Characterising weak layers that accommodate submarine landslides on the Northwest African continental slope

Urlaub, Morelia, Krastel, Sebastian, Geersen, Jacob and Schwenk, Tilmann (2017) Characterising weak layers that accommodate submarine landslides on the Northwest African continental slope [Poster] In: AGU Fall Meeting 2017, 11.12 - 15.12.2017, New Orleans, USA.

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Numerous studies invoke weak layers to explain the occurrence of large submarine landslides (>100 km³), in particular those on very gentle slopes (<3°). Failure conditions are thought to be met only within this layer, which is embedded between stable sediments. Although key to understanding failure mechanisms, little is known about the nature and composition of such weak layers, mainly because they are (1) often destroyed with the landslide and (2) difficult to reach with ship-based gravity and piston coring. The Northwest African continental slope hosts numerous large submarine landslides that are translational, such that failure takes place along bedding-parallel surfaces at different stratigraphic depths. This suggests that failure occurs along weak layers, which are deposited repeatedly over time. Using high resolution seismic reflection data we trace several failure surfaces of the Cap Blanc Slide complex offshore Northwest Africa to ODP-Site 658. Core-seismic integration shows that the failure surfaces coincide with diatom oozes that are topped by clay. Along Northwest Africa diatom-rich sediments are typically deposited at the end of glacial periods. In the seismic data these oozes show up as distinct high amplitude reflectors due to their characteristic low densities. Similar high-amplitude reflectors embedded into low-reflective seismic units are commonly observed in shallow sediments (<100 m below seafloor) along the entire Northwest African continental slope. The failure surfaces of at least three large landslides coincide with such reflectors. As the most recent Pleistocene glacial periods likely influenced sediment deposition along the entire Northwest African margin in a similar manner we hypothesize that diatom oozes play a critical role for the generation of submarine landslides off Northwest Africa as well as globally within subtropical regions. An initiative to drill the Northwest African continental slope with IODP is ongoing, within which this hypothesis shall be tested.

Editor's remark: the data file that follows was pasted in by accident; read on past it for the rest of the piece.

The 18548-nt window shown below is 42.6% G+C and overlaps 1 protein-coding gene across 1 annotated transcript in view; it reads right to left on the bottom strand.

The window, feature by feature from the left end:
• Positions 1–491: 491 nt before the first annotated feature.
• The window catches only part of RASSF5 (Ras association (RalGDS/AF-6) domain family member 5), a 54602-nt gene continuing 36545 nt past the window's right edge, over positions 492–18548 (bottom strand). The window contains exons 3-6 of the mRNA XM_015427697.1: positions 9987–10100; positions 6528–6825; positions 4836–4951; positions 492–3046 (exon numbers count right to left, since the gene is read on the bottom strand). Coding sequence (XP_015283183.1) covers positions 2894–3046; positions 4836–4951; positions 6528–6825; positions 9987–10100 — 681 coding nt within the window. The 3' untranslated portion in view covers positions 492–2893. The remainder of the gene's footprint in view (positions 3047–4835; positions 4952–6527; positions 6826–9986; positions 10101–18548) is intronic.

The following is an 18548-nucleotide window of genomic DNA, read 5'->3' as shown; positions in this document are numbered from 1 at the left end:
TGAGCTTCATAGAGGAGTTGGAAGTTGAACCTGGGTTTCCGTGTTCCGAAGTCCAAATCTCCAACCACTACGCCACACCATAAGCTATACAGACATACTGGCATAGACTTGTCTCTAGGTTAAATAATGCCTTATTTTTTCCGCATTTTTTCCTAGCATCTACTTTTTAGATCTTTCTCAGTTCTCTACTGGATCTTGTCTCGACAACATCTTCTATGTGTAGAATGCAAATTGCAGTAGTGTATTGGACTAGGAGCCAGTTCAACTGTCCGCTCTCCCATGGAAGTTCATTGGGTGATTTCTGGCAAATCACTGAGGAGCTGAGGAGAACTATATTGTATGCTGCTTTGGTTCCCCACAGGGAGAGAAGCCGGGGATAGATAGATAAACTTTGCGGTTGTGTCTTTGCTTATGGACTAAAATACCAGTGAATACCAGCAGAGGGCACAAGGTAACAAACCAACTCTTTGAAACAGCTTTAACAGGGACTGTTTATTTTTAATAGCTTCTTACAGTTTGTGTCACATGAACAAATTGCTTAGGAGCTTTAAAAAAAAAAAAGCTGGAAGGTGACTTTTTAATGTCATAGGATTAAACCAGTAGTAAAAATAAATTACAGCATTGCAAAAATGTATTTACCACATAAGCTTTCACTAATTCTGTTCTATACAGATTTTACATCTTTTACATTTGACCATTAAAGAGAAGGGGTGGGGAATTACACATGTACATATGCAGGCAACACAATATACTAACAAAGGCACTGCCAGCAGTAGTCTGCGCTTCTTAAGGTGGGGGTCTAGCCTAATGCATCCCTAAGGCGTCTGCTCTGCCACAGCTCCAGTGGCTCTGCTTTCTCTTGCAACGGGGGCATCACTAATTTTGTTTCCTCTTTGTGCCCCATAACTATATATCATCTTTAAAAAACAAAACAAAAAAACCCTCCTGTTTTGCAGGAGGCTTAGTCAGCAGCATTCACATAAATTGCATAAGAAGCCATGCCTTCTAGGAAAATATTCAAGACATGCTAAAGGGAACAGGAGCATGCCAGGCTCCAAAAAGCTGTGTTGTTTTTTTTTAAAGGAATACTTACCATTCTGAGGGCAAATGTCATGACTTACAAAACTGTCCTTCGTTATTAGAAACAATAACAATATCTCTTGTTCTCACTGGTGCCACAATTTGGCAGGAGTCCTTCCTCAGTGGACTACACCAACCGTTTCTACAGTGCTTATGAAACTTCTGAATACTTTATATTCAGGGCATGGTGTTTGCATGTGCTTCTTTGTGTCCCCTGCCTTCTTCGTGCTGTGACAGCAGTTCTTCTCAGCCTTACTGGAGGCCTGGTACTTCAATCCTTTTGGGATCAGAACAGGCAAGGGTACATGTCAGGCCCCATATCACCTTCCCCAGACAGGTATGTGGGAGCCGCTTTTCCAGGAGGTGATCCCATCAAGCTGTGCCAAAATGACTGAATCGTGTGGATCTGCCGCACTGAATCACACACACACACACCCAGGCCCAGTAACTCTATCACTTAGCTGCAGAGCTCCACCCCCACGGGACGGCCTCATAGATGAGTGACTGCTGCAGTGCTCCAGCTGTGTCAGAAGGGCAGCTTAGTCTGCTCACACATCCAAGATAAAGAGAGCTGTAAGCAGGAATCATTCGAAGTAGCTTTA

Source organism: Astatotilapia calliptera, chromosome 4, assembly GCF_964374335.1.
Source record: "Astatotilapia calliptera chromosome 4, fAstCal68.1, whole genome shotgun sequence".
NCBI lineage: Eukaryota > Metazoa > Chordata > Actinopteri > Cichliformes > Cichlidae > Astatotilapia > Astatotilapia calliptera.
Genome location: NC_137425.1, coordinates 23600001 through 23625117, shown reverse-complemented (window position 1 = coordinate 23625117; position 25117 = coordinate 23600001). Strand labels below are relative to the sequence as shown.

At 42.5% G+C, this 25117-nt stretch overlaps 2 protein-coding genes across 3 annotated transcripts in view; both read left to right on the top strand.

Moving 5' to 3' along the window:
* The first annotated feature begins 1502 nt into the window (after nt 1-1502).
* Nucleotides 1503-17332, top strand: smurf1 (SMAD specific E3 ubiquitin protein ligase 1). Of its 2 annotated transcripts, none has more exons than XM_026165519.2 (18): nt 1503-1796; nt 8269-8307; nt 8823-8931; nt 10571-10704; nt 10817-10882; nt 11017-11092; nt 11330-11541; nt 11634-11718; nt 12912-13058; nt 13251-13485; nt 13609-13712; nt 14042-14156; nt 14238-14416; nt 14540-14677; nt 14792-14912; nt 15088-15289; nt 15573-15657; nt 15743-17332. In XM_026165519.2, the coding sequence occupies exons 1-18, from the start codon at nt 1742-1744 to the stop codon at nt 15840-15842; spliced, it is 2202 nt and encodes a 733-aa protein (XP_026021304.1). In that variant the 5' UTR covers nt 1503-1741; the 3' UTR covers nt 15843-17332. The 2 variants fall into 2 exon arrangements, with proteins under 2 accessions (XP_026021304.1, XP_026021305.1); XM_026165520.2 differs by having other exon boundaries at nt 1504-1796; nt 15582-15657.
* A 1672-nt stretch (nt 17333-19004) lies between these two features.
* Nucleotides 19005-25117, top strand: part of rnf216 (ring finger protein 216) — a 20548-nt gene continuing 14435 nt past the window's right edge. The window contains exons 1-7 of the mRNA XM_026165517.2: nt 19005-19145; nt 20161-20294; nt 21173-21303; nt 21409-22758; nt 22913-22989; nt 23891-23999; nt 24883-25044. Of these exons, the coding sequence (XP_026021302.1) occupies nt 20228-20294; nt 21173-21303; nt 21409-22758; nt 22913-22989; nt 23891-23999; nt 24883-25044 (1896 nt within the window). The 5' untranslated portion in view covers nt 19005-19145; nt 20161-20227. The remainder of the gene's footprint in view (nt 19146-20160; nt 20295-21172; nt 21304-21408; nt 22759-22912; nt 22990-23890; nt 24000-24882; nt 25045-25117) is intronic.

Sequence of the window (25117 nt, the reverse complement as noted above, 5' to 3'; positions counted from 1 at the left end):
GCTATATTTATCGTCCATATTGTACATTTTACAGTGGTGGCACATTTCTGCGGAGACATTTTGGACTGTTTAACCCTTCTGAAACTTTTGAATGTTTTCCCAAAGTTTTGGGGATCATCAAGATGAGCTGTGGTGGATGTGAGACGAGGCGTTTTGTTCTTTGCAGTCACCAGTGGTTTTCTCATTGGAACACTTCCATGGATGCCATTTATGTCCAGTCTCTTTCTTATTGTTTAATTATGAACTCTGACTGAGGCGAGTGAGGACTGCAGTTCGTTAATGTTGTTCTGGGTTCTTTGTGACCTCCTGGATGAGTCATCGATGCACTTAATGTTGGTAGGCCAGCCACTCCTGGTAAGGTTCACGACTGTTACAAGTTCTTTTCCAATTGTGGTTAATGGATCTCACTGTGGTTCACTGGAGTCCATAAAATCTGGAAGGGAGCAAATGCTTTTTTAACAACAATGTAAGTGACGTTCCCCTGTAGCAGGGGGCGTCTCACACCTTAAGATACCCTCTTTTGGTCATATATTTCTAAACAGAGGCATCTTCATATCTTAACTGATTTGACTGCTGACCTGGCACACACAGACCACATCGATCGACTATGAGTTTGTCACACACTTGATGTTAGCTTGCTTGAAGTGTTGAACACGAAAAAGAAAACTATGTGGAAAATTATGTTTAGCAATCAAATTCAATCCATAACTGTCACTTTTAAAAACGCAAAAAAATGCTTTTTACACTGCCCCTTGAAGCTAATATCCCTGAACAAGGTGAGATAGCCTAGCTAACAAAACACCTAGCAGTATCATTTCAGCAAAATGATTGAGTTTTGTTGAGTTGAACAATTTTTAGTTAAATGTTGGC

Document Type: Conference or Workshop Item (Poster)
Research affiliation: Kiel University
OceanRep > GEOMAR > FB4 Dynamics of the Ocean Floor > FB4-GDY Marine Geodynamics
Date Deposited: 07 Dec 2017 14:38
Last Modified: 19 Dec 2017 10:55

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